- Managed-care plans use their own networks of health care providers from whom you must choose—and you must stay within that network in order to be reimbursed for medical expenses. Managed-care plans are typically cheaper than traditional plans, but may not cover certain medical expenses and procedures. The most common types of managed-care plans include Health Maintenance Organizations (HMOs), Preferred Provider Organizations (PPOs) and Point-of-Service plans (POS).
Often times, homeowners feel forced into buying high-priced policies with mediocre coverage. If you're shopping for a cheaper policy, again, make sure you know and understand your options.
If you own your home, you need a specific type of plan that fits your needs and budget. Along those lines, consider:
- Broad Form or Named Peril HO-2—the less expensive home policy with coverage for named perils only
- Special Form HO-3—a policy with a combination of open perils and named perils
- Comprehensive Form HO-5—another combination policy with HO-3 coverage plus a provision to cover your personal property
- Market Value or Older Homes Forms—coverage for older homes at lower limits or the current market value (your property loss will be replaced with modern common materials, rather than original or period materials)
If you own and live in a condo, you’ll need a Condominium Unit Owner or HO-6 policy, which insures your personal property and any additions you make to the condo. The building itself and any liability on common property should be insured by your condominium association.
If you rent, you need Renters or Contents Broad Form HO-4. This coverage includes replacement costs for your personal belongings, any additional living expenses resulting from the damage, liability and medical costs.
In addition, you'll need separate coverage for those excluded perils: hurricanes, earthquakes, floods and acts of war. Ask your insurance agent for a complete list of additional options to make sure you’re adequately insured against danger, depending on which part of the state you live in.
But how much coverage do you really need? Basically, that depends on the amount of money you're willing to pay out-of-pocket. The more you pay now, the less deductible you'll pay later, when you need to file a claim. Your agent can help you determine the appropriate amount for your individual situation.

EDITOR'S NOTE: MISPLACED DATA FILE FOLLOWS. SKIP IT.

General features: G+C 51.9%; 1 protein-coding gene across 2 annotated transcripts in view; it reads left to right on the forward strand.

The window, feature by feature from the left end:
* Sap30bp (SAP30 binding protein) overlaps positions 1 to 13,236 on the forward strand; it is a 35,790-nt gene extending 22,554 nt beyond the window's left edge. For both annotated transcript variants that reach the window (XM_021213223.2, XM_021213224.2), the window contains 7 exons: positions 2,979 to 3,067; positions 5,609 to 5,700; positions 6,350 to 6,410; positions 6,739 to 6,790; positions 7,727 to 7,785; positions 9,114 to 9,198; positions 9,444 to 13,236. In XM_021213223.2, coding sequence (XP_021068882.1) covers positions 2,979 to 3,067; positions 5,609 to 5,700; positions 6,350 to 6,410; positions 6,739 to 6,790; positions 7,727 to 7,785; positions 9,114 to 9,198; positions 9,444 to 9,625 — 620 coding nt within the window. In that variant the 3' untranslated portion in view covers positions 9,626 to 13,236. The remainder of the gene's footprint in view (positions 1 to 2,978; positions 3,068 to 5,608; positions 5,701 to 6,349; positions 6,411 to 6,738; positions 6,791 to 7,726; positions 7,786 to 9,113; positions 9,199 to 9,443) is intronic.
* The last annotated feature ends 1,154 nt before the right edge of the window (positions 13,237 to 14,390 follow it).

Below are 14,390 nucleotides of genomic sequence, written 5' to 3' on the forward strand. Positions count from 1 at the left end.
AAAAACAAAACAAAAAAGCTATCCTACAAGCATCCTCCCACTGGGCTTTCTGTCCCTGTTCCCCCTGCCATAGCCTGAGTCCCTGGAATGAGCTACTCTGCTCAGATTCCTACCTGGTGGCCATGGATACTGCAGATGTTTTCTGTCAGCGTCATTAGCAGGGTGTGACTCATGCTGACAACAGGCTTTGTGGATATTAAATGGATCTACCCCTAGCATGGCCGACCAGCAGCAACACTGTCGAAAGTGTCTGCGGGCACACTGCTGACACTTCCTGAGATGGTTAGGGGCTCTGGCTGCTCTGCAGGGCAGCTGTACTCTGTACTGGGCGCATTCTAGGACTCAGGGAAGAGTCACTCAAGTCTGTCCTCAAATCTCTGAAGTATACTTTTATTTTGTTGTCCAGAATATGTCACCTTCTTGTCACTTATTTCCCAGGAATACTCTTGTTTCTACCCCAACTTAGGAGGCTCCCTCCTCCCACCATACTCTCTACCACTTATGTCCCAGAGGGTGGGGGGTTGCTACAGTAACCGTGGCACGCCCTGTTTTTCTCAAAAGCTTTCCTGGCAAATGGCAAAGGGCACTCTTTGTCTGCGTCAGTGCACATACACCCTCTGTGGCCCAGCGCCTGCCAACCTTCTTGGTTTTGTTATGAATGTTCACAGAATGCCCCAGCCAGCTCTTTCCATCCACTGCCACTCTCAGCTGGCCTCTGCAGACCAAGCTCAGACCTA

Before you purchase a policy, make a home inventory: an up-to-date, detailed list of your personal property. A camera or video camera can provide solid documentation for your list. Your home inventory, along with your insurance agent’s advice, will help you choose the right amount of coverage to protect your losses. Plus, you'll have proof of your belongings for insurance claims.
Life insurance reduces the financial impact of your death on family and friends, something they'll appreciate when you're gone. In fact, consider life insurance protection a last affectionate gesture that can mean the world to a grieving family.
The right life insurance policy should cover any debts, funeral costs and estate taxes that will be collected upon your death. However, the largest consideration should be the effect your death will have on the fiscal well-being of your immediate family.
If your domestic partner or dependents, including children, grandchildren or aging parents, rely on your income, they may struggle to maintain a comfortable lifestyle when that income ceases. But with adequate coverage, they should be left with enough money to continue to pay for:
- A mortgage, car or other type of loan
- Child care
- Nursing home or elder care
Every life insurance policy must have a named beneficiary. Beneficiaries are the people or financial institutions that receive your life insurance proceeds, according to the Virginia Bureau of Insurance (VBI). When no living beneficiary exists, the proceeds of your policy are distributed to your estate, instead.
A word of caution: Be careful how you declare your beneficiaries. If you don’t update your life insurance policy as family members come and go, you could leave new dependents out completely—or make previous partners and/or spouses eligible to receive a portion of your benefits. Instead, meet with your agent to change your policy as life events like birth, marriage, divorce and adoption occur.